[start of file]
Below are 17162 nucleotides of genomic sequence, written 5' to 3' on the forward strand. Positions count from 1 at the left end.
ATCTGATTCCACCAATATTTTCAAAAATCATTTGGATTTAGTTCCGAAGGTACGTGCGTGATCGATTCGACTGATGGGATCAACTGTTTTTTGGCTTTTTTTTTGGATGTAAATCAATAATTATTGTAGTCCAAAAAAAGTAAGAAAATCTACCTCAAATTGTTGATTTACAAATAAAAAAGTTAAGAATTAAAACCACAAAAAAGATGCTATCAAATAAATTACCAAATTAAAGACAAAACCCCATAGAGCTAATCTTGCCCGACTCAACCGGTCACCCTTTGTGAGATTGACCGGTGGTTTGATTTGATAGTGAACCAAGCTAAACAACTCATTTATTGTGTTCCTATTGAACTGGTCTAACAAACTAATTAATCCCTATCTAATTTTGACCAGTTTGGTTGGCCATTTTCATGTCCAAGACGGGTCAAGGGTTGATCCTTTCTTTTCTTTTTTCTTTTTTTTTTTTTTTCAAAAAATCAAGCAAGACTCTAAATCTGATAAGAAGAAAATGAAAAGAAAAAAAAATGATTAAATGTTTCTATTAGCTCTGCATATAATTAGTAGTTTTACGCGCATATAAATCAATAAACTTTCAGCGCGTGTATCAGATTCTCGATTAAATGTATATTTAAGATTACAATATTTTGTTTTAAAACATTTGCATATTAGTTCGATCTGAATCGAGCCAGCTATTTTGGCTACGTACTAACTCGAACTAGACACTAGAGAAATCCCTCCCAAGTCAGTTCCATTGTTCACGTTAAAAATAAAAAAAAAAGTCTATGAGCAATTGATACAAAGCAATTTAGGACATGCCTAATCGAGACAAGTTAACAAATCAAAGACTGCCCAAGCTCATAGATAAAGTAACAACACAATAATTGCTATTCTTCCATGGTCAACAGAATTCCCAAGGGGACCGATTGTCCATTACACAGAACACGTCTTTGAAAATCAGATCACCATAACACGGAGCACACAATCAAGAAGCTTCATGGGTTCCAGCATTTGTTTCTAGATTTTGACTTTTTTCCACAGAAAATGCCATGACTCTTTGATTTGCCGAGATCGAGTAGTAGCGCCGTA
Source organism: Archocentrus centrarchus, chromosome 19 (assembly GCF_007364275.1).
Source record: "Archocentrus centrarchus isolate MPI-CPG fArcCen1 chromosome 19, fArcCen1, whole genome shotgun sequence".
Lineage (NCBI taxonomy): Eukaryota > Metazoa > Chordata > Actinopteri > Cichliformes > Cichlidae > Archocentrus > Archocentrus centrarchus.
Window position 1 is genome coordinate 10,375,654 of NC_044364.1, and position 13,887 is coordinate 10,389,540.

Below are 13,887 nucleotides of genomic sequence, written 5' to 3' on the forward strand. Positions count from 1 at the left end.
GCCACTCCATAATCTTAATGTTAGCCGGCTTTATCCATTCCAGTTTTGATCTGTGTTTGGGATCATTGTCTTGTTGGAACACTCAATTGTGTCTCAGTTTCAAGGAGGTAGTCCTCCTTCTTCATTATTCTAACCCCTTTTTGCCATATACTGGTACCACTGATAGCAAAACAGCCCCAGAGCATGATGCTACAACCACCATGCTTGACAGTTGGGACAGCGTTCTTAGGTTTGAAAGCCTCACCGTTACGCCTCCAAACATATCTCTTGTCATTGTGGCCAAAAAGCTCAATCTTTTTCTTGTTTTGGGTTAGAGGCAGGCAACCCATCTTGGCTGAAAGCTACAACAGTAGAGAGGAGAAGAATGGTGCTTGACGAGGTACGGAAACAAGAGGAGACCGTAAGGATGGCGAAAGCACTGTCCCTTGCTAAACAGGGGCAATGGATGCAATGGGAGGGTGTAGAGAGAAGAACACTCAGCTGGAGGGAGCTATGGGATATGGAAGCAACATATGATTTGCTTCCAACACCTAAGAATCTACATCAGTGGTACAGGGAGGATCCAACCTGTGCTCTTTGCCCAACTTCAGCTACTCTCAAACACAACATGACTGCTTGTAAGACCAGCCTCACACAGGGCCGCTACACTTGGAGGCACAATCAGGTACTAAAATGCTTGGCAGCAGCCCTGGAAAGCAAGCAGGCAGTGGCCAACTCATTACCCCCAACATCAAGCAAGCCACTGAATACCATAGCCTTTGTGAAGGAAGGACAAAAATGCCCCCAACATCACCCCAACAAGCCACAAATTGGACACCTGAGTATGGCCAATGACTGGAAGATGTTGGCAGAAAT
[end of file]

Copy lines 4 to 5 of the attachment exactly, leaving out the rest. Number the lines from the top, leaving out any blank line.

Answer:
Source record: "Archocentrus centrarchus isolate MPI-CPG fArcCen1 chromosome 19, fArcCen1, whole genome shotgun sequence".
Lineage (NCBI taxonomy): Eukaryota > Metazoa > Chordata > Actinopteri > Cichliformes > Cichlidae > Archocentrus > Archocentrus centrarchus.